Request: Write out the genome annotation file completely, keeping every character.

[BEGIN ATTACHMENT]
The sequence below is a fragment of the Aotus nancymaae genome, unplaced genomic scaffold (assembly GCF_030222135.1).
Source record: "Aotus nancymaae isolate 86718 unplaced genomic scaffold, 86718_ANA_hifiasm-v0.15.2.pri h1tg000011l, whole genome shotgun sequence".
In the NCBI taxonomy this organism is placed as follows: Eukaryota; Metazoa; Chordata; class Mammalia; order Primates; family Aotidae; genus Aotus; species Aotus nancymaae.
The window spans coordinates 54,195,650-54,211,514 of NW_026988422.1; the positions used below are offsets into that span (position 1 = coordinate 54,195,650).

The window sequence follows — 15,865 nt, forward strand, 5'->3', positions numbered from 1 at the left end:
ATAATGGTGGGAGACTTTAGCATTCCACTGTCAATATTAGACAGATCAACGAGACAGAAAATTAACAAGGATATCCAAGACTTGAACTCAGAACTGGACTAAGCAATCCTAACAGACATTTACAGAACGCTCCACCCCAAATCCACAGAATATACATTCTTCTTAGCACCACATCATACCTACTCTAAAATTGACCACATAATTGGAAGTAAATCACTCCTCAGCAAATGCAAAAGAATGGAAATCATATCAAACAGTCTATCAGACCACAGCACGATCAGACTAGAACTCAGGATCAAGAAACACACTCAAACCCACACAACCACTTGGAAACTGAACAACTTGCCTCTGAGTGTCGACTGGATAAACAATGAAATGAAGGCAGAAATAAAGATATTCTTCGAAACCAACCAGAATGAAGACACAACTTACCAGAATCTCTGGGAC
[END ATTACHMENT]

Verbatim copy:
The sequence below is a fragment of the Aotus nancymaae genome, unplaced genomic scaffold (assembly GCF_030222135.1).
Source record: "Aotus nancymaae isolate 86718 unplaced genomic scaffold, 86718_ANA_hifiasm-v0.15.2.pri h1tg000011l, whole genome shotgun sequence".
In the NCBI taxonomy this organism is placed as follows: Eukaryota; Metazoa; Chordata; class Mammalia; order Primates; family Aotidae; genus Aotus; species Aotus nancymaae.
The window spans coordinates 54,195,650-54,211,514 of NW_026988422.1; the positions used below are offsets into that span (position 1 = coordinate 54,195,650).

The window sequence follows — 15,865 nt, forward strand, 5'->3', positions numbered from 1 at the left end:
ATAATGGTGGGAGACTTTAGCATTCCACTGTCAATATTAGACAGATCAACGAGACAGAAAATTAACAAGGATATCCAAGACTTGAACTCAGAACTGGACTAAGCAATCCTAACAGACATTTACAGAACGCTCCACCCCAAATCCACAGAATATACATTCTTCTTAGCACCACATCATACCTACTCTAAAATTGACCACATAATTGGAAGTAAATCACTCCTCAGCAAATGCAAAAGAATGGAAATCATATCAAACAGTCTATCAGACCACAGCACGATCAGACTAGAACTCAGGATCAAGAAACACACTCAAACCCACACAACCACTTGGAAACTGAACAACTTGCCTCTGAGTGTCGACTGGATAAACAATGAAATGAAGGCAGAAATAAAGATATTCTTCGAAACCAACCAGAATGAAGACACAACTTACCAGAATCTCTGGGAC